In weakness, strength

My wife had a serious accident two weeks ago – and we learned how dependent we are on God.

We were in the midst of a one-day visit to Milan, Italy as part of an extended holiday. We decided to run for a tour bus across the Piazza del Duomo and when I arrived at the bus, I turned and couldn’t see my wife.

I retraced my steps and found her lying on her side beside a parked taxi, bleeding from the nose and mouth. A taxi driver was very kindly holding her head up from the pavement. My wife said she could not move her arms and legs.

That’s frightening.

Things happened quickly after that. Another taxi driver phoned an ambulance, my wife was lifted into the ambulance and we sped to a nearby hospital over a bumpy road. My wife was now able to move her legs but there were shooting pains – worse than childbirth, she said – down her arms and hands.

It was heartrending to see my normally-stoic wife calling out in pain as she was wheeled into the hospital emergency and later down the hall to CAT scans and X-rays.

My Italian consists of a few phrases so it was hard to communicate with nurses and doctors who could speak no English. Thankfully, a doctor who could speak French – I am quite fluent in French – was assigned to my wife.

The CAT scans and X-rays uncovered no concussions or fractures and my wife was discharged the next day though still in serious pain, very weak, and unable to use her hands. It was not until we returned to Ottawa, Canada a few days later that an MRI was carried out which revealed she had a spinal cord contusion causing nerve damage – and the excessive pain.

My weakened wife returned with me to our hotel in Genoa by train and we began a frantic few days trying to book flights home. With the help of our hard-working travel agent and our Ottawa-based daughter, we were able to get a flight, receiving confirmation about four hours before our plane left Genoa.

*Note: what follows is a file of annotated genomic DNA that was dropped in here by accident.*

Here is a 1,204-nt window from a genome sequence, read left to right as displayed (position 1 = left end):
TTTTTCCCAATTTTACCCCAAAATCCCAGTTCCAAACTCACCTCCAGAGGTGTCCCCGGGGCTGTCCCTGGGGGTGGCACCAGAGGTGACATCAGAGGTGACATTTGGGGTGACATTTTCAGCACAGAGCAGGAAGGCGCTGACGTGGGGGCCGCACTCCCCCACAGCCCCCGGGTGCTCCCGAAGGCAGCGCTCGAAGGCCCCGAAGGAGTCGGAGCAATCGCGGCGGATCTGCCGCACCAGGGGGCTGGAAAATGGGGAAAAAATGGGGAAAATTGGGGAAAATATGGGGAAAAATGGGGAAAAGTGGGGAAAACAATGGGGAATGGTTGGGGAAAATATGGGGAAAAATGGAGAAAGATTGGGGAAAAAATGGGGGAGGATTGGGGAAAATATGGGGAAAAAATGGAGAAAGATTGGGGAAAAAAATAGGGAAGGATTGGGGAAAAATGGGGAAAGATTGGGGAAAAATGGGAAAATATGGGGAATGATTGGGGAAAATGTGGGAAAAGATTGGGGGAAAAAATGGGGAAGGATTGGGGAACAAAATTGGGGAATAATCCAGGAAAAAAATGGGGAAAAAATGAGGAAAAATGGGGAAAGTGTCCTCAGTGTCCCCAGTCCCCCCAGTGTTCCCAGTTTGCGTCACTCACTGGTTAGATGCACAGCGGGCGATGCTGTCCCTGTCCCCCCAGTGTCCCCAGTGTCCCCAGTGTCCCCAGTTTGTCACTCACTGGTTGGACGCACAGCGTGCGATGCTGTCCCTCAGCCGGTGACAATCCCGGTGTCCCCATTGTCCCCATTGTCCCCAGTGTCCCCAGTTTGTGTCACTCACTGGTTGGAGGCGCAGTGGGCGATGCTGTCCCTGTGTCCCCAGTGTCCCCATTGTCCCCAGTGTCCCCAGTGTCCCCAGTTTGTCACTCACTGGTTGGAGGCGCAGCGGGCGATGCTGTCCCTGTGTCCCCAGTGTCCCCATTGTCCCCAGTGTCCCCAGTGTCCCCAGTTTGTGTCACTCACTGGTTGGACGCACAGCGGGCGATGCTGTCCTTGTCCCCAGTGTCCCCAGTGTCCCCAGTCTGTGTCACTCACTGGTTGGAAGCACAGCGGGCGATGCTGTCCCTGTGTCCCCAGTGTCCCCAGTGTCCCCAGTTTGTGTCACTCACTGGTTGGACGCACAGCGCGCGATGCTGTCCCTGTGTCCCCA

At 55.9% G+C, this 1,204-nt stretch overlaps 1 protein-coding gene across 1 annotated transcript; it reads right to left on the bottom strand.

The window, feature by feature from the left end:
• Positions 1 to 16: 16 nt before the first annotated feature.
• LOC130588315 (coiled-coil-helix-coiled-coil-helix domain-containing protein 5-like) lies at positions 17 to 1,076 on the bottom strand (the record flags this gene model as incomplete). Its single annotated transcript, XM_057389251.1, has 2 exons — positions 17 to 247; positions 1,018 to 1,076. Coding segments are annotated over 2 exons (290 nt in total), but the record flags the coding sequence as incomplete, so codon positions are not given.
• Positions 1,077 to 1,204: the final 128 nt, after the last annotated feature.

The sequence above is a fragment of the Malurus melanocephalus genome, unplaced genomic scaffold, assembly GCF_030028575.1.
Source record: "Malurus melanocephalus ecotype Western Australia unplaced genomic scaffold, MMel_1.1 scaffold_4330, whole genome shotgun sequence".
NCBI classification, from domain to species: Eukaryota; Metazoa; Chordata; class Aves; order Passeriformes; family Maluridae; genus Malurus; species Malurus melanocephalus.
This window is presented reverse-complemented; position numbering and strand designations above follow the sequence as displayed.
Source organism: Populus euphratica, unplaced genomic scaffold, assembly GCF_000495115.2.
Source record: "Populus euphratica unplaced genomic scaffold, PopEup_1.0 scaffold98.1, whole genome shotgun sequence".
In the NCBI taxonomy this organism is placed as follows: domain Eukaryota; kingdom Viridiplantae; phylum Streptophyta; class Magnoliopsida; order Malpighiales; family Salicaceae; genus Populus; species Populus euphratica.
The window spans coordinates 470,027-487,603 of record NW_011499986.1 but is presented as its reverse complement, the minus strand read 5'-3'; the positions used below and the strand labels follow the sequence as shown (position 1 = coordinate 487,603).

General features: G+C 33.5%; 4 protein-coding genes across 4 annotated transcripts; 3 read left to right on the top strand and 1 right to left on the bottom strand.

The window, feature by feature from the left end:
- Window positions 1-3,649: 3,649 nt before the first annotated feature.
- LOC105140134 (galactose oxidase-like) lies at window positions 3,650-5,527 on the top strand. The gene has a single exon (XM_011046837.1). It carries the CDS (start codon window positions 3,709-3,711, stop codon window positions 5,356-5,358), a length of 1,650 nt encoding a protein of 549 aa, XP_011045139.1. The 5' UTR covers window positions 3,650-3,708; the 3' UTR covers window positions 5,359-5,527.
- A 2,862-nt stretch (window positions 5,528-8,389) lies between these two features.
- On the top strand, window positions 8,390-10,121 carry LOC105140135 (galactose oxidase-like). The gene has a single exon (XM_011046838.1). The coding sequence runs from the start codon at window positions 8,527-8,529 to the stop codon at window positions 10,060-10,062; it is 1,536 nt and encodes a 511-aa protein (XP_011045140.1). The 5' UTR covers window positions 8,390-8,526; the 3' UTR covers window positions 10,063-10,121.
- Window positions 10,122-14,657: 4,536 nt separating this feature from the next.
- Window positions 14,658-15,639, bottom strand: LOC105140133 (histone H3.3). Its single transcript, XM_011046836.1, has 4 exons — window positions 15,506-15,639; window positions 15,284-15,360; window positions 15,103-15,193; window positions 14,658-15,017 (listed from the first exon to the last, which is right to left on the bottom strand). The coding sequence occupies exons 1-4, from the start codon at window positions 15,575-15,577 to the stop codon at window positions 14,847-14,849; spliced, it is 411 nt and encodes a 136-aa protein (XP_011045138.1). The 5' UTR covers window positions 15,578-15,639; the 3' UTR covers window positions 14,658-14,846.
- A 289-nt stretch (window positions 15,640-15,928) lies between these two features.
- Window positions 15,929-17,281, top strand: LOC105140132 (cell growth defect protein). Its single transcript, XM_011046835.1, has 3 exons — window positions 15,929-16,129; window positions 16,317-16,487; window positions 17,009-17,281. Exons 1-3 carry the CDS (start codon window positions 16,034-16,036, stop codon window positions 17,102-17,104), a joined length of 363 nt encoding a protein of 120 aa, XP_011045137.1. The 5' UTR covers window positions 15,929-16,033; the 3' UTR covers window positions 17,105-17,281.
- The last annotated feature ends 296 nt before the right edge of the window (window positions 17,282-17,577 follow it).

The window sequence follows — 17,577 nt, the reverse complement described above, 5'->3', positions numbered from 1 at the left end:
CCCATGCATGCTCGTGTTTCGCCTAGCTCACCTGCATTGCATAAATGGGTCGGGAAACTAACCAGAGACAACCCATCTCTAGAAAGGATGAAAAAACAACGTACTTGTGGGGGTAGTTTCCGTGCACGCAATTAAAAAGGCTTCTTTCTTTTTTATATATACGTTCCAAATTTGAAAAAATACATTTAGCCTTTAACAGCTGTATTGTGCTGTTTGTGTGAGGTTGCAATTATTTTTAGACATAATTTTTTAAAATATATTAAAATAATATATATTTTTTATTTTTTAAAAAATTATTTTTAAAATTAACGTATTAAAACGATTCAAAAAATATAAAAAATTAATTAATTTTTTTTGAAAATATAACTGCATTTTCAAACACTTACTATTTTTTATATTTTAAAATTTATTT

By this time, we had mobilized an army of pray-ers in our church and our children’s churches in Canada and the United States. We are convinced that it was these prayers that took us over the multiple hurdles we had to leap before boarding that flight home.

Throughout this time, we knew we could not manage on our own. We needed God’s help.

Back home, we have been flooded by love and help from our family and our church family. We are so grateful for this concern and support.

I have written before in this blog about the apostle Paul’s great statement in 2 Corinthians 12 where he talks about his appeal to God to take away a “thorn in the flesh”. He reports God’s response in these words in verse 8:

“My grace is all you need. My power works best in weakness.”

Our Italian adventure imprinted this truth indelibly on my heart and mind.


5 comments so far

  1. Anne on

    Thanks for posting the full story. We’re still praying lots.

    • Robert Douglas on

      Thanks, Anne. Your praying is powerful. Ruth is improving daily.

  2. Andrew Douglas on

    Thank goodness you’re home. I can’t wait to see you two.

    • Robert Douglas on

      We can’t wait to see you, too, Andrew. A lot to catch up on.

  3. Sukkhuan Pisano on

    So glad that Ruth is doing better, may you all have a very blessed Christmas.

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